The opinion of the court was delivered by: Murphy, District Judge:
Petitioner Jaime Leuvano, a prisoner in the custody of the Texas Department of Criminal Justice ("TDCJ") who currently is confined in the John B. Connally Unit ("Connally") of the TDCJ in Kenedy, Texas, seeks a writ of mandamus directed to Respondent State Bar of Texas ("State Bar") ordering the State Bar to investigate alleged professional misconduct by attorneys in El Paso, Texas. Leuvano's petition for a writ of mandamus is before the Court for screening pursuant to 28 U.S.C. § 1915A, which provides, in relevant part:
(a) Screening. -- The court shall review, before docketing, if feasible or, in any event, as soon as practicable after docketing, a complaint in a civil action in which a prisoner seeks redress from a governmental entity or officer or employee of a governmental entity.
(b) Grounds for Dismissal. -- On review, the court shall identify cognizable claims or dismiss the complaint, or any portion of the complaint, if the complaint
(1) is frivolous, malicious, or fails to state a claim on which relief may be granted; or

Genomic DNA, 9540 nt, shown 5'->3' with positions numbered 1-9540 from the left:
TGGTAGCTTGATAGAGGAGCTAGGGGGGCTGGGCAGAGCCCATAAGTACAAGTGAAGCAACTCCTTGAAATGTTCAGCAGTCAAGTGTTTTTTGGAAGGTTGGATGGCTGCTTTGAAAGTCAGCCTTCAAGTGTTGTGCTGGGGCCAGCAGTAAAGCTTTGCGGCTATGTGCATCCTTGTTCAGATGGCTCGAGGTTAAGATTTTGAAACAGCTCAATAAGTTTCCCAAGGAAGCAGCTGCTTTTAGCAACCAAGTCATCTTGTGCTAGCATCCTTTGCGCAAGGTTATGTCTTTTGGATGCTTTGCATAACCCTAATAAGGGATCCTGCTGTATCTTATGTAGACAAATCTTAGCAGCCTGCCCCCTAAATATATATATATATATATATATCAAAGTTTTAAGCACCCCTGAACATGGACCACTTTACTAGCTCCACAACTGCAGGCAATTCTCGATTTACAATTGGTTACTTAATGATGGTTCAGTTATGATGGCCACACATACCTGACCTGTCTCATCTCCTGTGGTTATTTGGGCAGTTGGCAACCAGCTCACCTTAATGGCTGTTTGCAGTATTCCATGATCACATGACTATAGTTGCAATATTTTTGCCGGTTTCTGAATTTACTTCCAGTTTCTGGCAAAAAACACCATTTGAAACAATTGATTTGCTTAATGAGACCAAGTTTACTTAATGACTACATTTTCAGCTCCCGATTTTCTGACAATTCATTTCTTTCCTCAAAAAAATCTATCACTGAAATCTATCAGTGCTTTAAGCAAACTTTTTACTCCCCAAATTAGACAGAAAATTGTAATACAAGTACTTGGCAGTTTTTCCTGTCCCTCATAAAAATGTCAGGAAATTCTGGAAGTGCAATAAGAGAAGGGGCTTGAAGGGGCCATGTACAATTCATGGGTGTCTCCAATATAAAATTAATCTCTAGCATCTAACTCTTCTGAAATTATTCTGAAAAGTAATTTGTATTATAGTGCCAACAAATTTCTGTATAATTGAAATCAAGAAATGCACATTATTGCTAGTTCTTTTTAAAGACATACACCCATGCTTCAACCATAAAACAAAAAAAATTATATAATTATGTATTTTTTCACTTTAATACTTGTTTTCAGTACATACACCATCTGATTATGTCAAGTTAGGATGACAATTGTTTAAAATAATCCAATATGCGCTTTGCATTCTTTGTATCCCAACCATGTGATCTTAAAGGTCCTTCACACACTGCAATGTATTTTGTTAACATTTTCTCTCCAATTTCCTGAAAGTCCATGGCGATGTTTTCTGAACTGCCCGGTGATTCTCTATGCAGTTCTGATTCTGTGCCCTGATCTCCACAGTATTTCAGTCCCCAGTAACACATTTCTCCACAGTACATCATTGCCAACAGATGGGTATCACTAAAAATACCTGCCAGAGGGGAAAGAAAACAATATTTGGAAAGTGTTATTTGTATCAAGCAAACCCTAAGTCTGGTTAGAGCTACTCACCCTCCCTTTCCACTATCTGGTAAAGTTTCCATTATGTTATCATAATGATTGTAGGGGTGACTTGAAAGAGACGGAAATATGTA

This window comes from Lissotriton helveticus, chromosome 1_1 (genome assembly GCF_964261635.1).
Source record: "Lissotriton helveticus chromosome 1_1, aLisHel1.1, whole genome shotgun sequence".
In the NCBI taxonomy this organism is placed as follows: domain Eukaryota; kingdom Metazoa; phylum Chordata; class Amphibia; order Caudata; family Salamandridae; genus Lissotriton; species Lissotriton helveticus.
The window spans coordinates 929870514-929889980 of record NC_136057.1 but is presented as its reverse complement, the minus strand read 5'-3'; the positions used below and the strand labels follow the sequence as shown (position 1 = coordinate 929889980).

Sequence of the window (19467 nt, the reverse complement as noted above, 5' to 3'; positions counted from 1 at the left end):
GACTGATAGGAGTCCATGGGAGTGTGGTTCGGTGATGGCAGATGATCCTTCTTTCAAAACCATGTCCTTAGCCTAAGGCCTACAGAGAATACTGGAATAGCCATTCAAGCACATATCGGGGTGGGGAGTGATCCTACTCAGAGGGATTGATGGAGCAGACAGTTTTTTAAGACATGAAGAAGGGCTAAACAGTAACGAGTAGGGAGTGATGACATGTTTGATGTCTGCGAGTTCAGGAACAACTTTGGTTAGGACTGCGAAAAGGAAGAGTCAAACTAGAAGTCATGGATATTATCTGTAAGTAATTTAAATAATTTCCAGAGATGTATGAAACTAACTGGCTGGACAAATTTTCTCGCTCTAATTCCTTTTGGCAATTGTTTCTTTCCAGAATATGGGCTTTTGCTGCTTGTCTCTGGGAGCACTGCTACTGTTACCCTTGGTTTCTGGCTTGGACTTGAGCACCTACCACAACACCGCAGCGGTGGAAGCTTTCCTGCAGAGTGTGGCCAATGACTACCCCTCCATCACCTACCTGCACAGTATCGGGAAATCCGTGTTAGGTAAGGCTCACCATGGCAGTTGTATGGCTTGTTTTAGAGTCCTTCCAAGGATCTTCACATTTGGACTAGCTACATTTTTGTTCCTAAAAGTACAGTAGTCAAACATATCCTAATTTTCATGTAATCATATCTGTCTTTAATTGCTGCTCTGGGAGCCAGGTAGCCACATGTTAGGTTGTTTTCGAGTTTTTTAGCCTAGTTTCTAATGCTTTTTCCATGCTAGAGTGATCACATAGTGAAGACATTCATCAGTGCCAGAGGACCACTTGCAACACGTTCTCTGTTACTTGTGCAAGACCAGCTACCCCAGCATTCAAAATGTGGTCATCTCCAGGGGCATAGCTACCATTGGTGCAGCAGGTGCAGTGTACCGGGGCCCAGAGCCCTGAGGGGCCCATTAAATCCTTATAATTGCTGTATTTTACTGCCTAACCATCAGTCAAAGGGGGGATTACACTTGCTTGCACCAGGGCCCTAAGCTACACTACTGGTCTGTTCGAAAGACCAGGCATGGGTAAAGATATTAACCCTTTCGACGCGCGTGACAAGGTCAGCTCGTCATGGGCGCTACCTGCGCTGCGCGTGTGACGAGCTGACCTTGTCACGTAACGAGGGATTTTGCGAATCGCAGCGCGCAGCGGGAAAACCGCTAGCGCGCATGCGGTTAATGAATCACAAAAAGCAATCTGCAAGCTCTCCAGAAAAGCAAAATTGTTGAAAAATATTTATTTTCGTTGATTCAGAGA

(2) seeks monetary relief from a defendant who is immune from such relief. 28 U.S.C. § 1915A. An action or claim is frivolous if "it lacks an arguable basis either in law or in fact." Neitzke v. Williams, 490 U.S. 319, 325 (1989). A complaint fails to state a claim upon which relief may be granted if it does not plead "enough facts to state a claim to relief that is plausible on its face." Bell Atl. Corp. v. Twombly, 550 U.S. 544, 570 (2007). Conversely, a complaint is plausible on its face "when the plaintiff pleads factual content that allows the court to draw the reasonable inference that the defendant is liable for the misconduct alleged." Ashcroft v. Iqbal, 129 S. Ct. 1937, 1949 (2009). Although the Court is obligated to accept factual allegations as true, "some factual allegations will be so sketchy or implausible that they fail to provide sufficient notice to defendants of the plaintiff's claim." Brooks v. Ross, 578 F.3d 574, 581 (7th Cir. 2009). Additionally, courts "should not accept as adequate abstract recitations of the elements of a cause of action or conclusory legal statements." Id. At the same time, however, the factual allegations of a pro se complaint are to be liberally construed. See Wynn v. Southward, 251 F.3d 588, 592 (7th Cir. 2001).